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Warriors' Gate

Reviewed by Paul Scoones

Warriors' Gate is not a classic. A common definition of the word classic is: ‘serving as a standard or model of its kind’. Warriors' Gate is neither standard or model Doctor Who fare. Instead this story boldly offers an elegantly inventive and visually striking departure from most of the series' accepted conventions. And yet, at its heart, the series' common themes of righting wrongs, overturning oppression and generally making a part of the universe a better place, remain in plain view.

“Do nothing. If it's the right sort of nothing.”

The Doctor's role in this story is most unusual. Warriors' Gate is a most atypical story in that the Doctor does not stride into the fray, take control and solve the crisis as we have been led to expect from previous Fourth Doctor adventures. From the moment of his first appearance, the Doctor is on the back foot and uncharacteristically not in control of his situation. The TARDIS is adrift in E-Space, and he even seems unable to correctly pilot the TARDIS, much to Romana's chagrin. She takes over operation of the console from the Doctor and chastises him for attempting to operate a control, which apparently would have had lethal consequences. She even gets him to admit, “I don't know what I'm doing”. This somewhat argumentative exchange could be interpreted as a foretaste of repetitive verbal sparing matches in the TARDIS yet to come (Tegan and the Fifth Doctor, Peri and the Sixth), but here the interaction effectively serves to highlight the Doctor's helplessness at his predicament.

It is Biroc who comes to their rescue, and the Doctor spends much of the rest of the story chasing after the Tharil, seeking Biroc's assistance to find the way out of E-Space. When the Doctor finally does take action in the last episode, to prevent Rorvik from destroying the Gateway, the viewer is led to believe that the Doctor's sabotaging of the Privateer's engines will be the heroic intervention that saves the day. Biroc however intervenes, telling the Time Lord to do nothing. As it turns out, Rorvik's self-destructive actions are inconsequential and perhaps even beneficial to the Tharils. All that is left for the Doctor to do is to return to the TARDIS and pilot his ship out of E-Space.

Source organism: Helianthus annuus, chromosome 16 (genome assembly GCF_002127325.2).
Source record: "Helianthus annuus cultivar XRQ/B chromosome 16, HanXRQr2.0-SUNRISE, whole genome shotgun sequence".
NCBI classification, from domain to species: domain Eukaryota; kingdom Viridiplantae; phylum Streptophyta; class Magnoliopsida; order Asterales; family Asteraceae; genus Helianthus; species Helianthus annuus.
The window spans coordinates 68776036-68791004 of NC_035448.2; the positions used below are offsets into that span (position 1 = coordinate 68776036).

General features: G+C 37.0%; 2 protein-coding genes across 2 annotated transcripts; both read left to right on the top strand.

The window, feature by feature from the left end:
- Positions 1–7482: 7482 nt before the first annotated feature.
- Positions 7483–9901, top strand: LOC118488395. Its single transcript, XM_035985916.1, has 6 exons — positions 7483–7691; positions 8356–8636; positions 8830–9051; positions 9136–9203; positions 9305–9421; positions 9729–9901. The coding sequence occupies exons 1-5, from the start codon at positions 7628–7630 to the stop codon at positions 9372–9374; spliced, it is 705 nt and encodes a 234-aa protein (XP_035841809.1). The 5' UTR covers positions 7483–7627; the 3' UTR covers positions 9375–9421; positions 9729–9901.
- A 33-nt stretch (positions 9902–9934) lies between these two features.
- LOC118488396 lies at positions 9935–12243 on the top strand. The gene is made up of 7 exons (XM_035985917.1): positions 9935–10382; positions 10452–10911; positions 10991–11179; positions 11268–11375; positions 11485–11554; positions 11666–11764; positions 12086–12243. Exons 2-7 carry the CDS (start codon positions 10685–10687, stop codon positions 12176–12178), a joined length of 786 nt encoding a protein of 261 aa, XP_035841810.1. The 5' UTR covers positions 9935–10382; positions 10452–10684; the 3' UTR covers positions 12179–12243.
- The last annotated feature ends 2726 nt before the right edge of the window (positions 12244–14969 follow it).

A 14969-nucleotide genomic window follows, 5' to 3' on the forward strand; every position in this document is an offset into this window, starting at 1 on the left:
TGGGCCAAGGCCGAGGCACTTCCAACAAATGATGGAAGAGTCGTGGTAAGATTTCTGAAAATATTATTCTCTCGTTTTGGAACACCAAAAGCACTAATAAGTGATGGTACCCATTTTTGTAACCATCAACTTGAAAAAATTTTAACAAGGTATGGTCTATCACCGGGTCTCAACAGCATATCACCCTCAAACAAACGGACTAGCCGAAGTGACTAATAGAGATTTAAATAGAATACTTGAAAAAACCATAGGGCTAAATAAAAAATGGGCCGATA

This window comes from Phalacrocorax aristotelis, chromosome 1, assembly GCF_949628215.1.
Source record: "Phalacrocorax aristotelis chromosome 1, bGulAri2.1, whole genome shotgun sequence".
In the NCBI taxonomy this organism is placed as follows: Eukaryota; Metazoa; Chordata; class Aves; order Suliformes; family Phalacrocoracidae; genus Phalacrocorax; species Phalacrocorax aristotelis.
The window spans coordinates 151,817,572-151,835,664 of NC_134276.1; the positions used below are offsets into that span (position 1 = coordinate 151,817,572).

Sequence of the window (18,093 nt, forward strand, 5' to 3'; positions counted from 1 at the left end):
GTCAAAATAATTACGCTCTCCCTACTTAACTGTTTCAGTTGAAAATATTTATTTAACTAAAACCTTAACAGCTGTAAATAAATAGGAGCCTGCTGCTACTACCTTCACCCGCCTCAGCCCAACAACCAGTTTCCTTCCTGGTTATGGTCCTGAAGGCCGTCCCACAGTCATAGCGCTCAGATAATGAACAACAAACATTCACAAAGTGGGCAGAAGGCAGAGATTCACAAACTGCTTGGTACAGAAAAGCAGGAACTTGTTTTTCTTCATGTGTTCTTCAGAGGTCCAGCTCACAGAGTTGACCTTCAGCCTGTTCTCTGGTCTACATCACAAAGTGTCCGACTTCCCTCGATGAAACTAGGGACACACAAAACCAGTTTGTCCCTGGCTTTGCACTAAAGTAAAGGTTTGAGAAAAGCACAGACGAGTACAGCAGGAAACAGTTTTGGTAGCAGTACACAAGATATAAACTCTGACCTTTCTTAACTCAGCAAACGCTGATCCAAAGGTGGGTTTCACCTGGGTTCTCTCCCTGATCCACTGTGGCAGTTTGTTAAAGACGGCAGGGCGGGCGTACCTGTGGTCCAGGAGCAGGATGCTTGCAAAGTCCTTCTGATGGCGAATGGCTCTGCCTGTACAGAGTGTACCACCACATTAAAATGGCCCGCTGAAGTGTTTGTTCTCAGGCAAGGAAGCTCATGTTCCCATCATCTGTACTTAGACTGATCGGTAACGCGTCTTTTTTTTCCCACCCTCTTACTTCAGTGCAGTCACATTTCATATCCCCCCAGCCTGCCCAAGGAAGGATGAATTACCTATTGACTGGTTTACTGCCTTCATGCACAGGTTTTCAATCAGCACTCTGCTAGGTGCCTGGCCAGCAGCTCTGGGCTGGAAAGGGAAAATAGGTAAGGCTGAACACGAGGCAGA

Arguably, the Doctor's role in the story is simply to inform Biroc at the banquet that the way forward is not to simply restore the situation to the time when the Tharils were the masters and the humans their slaves. If this is what is intended in this scene, the point is lost because all through the story both Biroc and Lazlo seem determined only to free their own kind, most immediately from captivity aboard the Privateer and ultimately on the many worlds where the Tharils are apparently enslaved. Nothing the Doctor says or does causes them to deviate from this path. Ask yourself what the Doctor does to make a difference in this story and the answer is the same as Biroc's advice to the Time Lord: “Nothing”.

“I've got to be my own Romana!”

If the Doctor's role in the story is unusual, the same must also be said of his companion, Romana. Perhaps in conscious recognition of this being Lalla Ward's swansong, Warriors' Gate presents her character in an unusually strong light. She is assertive and intelligent; more than capable of running rings around Rorvik and his men when they confront her outside the TARDIS. It is only when she is held captive aboard the Privateer that she falls into the traditional companion role of getting tied up. But even this stereotypical Who moment has a deeper role to play, for it is through her first-hand experience of being treated as an enslaved time sensitive navigator by the humans that Romana finds her ‘cause’ to fight for, and makes sense of her sudden and otherwise impulsive decision to leave the TARDIS in favour of helping the Tharils to fight slavery. There's a compellingly similar parallel in Nyssa's departure in Terminus, as it is her own experience of the Lazar treatment that drives her to want to stay behind to improve the situation. It is unsurprising in this respect that both stories share the same scriptwriter.